Ah Christmas, a time for giving, a time for… conserving? While the holidays are often connected with a bit of indulgence, it doesn’t mean we can’t find ways to lessen our impact on the environment during the festive season.
From your choice of Christmas tree to the type of wrapping paper you use, you can be make a difference on how you affect the world around you. Here are seven tips to help you be as friendly as possible to the planet while also celebrating with friends and family…
If you haven’t already put up your Christmas tree, you may be just a little behind. In any case, you still have a choice to make: real or artificial? While some might think that cutting down a tree is worse for the environment than using a “faux fir,” they should think again.
Good Housekeeping explains that artificial trees are filled with synthetic materials that can’t be recycled (not to mention they’re often shipped in from foreign countries), and most people discard them every few years – and they head straight to a landfill. If you already have an artificial tree, use it as long as you can by taking care of it, and then switch to a real tree that’s native to the area you live in (so it may be replanted), it adds.
So many toys, so many batteries! While there are countless games and gadgets that require batteries, you can choose the rechargeable route to help ensure less batteries end up in the garbage, suggests TheGuardian.com.
“Batteries contain toxic chemicals, do not biodegrade and are difficult to recycle,” says the source. As an alternative, choose rechargeable batteries – and the site even points out there is a newer versions of rechargeable batteries that can plug directly into any USB connector when you flip open the battery cap.
Speaking of toys, games and other gifts, many of them are shipped in from outside the U.S. and contain a lot of packaging. However, WebMD points out instead of giving “material” gifts, you may want to consider giving “experiential” gifts instead this year (or next).
The experiential gifts are probably as you suspect – instead of objects to be played with, they provide experiences. Examples include tickets to the museum or a sporting event, it adds. Gift cards to download music are also a good choice. “This is very positive because you’re giving an experience, not a thing, and those kinds of experiences stay with us longer anyway,” it adds.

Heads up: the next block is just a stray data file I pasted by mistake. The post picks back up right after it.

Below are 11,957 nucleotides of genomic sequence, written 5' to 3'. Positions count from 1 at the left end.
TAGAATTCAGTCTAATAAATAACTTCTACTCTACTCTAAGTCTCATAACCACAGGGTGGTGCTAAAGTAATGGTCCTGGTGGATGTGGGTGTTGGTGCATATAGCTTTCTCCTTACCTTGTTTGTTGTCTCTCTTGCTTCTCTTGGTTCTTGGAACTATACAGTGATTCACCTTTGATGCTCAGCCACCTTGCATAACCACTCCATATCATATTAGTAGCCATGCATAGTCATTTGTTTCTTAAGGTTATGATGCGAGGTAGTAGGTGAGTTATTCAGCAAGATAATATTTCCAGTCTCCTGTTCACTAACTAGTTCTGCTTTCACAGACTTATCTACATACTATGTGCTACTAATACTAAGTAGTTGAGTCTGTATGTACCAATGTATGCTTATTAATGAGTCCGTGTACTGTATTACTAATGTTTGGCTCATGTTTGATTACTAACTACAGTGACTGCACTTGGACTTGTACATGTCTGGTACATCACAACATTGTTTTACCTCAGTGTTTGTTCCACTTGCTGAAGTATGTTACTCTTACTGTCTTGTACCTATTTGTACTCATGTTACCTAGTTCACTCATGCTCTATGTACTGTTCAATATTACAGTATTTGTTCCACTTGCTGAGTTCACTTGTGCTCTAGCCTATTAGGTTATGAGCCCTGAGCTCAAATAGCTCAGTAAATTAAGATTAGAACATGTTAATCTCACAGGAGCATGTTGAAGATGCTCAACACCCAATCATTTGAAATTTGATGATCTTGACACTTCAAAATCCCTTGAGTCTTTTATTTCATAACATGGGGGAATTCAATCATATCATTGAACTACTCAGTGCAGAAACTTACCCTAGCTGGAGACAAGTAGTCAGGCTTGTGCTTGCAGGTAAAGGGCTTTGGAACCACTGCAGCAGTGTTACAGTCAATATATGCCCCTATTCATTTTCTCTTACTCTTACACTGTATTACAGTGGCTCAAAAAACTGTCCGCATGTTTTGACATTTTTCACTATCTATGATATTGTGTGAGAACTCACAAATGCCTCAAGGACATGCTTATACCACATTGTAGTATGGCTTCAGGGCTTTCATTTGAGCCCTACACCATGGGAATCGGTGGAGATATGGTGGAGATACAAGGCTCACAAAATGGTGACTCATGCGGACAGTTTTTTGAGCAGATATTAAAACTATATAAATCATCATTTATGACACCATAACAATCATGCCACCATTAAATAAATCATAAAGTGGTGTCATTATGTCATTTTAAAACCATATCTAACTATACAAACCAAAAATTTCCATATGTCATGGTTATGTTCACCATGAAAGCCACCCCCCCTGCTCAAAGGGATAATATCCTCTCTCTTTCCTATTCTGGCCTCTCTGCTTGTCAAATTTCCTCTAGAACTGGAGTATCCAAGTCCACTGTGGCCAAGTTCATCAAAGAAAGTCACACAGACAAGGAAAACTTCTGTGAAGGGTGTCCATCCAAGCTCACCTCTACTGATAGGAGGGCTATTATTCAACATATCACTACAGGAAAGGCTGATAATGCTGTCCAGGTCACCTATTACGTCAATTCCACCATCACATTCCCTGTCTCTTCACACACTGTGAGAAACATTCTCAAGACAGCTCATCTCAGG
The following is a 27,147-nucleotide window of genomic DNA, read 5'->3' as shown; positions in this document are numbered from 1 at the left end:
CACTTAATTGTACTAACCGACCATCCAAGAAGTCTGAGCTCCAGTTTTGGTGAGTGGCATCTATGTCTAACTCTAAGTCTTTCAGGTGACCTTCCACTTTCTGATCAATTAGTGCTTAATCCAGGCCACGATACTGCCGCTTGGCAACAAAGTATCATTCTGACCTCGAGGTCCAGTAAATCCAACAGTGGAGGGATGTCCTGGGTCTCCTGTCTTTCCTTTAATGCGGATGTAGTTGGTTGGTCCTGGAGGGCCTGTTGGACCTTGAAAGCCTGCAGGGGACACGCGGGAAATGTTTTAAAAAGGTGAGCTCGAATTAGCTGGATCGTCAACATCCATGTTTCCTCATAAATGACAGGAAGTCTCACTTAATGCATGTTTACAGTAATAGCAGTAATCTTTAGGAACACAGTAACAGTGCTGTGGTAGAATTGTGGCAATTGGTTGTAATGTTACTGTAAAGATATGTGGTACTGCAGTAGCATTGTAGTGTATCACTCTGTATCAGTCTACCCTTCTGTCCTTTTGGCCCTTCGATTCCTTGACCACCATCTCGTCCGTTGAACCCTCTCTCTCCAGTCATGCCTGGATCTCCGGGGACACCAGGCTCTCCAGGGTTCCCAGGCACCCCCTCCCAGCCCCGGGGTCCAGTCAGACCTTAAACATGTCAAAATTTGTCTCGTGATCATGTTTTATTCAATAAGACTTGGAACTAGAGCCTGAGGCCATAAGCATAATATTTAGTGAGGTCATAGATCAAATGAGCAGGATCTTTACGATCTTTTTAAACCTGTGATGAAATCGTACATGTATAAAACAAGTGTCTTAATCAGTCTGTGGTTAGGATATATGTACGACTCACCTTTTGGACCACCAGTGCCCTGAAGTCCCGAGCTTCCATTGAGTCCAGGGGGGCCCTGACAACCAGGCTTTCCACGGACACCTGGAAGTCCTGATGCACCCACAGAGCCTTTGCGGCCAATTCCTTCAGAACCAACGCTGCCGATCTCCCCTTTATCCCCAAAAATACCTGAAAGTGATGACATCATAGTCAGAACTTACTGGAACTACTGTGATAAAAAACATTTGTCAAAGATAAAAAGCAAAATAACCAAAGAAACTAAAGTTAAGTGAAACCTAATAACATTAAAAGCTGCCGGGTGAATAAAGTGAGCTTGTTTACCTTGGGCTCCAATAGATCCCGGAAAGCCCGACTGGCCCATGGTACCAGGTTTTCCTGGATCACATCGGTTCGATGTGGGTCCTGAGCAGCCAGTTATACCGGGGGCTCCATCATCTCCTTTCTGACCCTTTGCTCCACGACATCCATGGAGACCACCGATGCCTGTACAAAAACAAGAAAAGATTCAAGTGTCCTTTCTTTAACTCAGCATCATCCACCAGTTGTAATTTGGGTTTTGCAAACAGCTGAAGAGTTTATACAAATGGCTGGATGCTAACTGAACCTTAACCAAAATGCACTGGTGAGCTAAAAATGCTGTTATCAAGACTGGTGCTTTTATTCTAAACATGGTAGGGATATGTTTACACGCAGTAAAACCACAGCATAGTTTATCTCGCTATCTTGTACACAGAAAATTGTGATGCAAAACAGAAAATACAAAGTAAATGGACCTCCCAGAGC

Instead of covering all your presents in wrapping paper that can end up in a landfill, think about eco-friendly ways to hide a surprise from prying eyes, explains Inhabitat.com. These alternatives can also add more of a personal touch to a gift.
Some of the ideas provided by the source include using a fabric gift-wrap – consider pillowcases or even tablecloths, it adds. “Fabric can be knotted, pinned, or tied with a ribbon,” it says. You can also re-use this option. Another aesthetically pleasing way to wrap gifts is by finding old newspapers or maps. You can also source recycled-only wrapping paper from stores, it adds.
Just like you should consider a real Christmas tree, the same goes for the decorations around your home. The Telegraph UK suggests ditching artificial decorations that don’t biodegrade and instead “let nature decorate your home.”
The source suggests using real Holly, berries and ivy draped over picture frames and mantelpieces as the “perfect alternative to tacky tinsel and plastic baubles”. Apparently buying your own holly tree is another option to have a fresh stock every year, it adds.
Christmas lighting is pretty much an essential of decorating for the season, but instead of using those old, clunky strings of incandescent bulbs from the 1980’s for indoors and outdoors, switch to LED lights.
TodaysHomeowner.com explains that LEDs use 80-percent less energy and last 10-times longer than traditional bulbs, which could also save you money in the long run. They also don’t heat up like some bulbs, so you don’t have to worry about little fingers getting singed. You should also consider putting lights on a timer or shut them off before heading to bed to save more power, it adds.
If you’ve been too busy to rush out and buy (non-recycled) Christmas cards, don’t worry. It’s likely too late to mail any in time, but there’s a way you can get card to all your loved ones in a matter of minutes: by creating an electronic card you can send to an inbox instead of a mailbox.
You can opt to create a custom e-card with a photo you took for that personal touch, or you can visit a site that has e-cards already ready to send out electronically. You’ll save money and lessen the impact on Mother Earth. Punchbowl.com offers some handy options for e-cards if you’re stuck.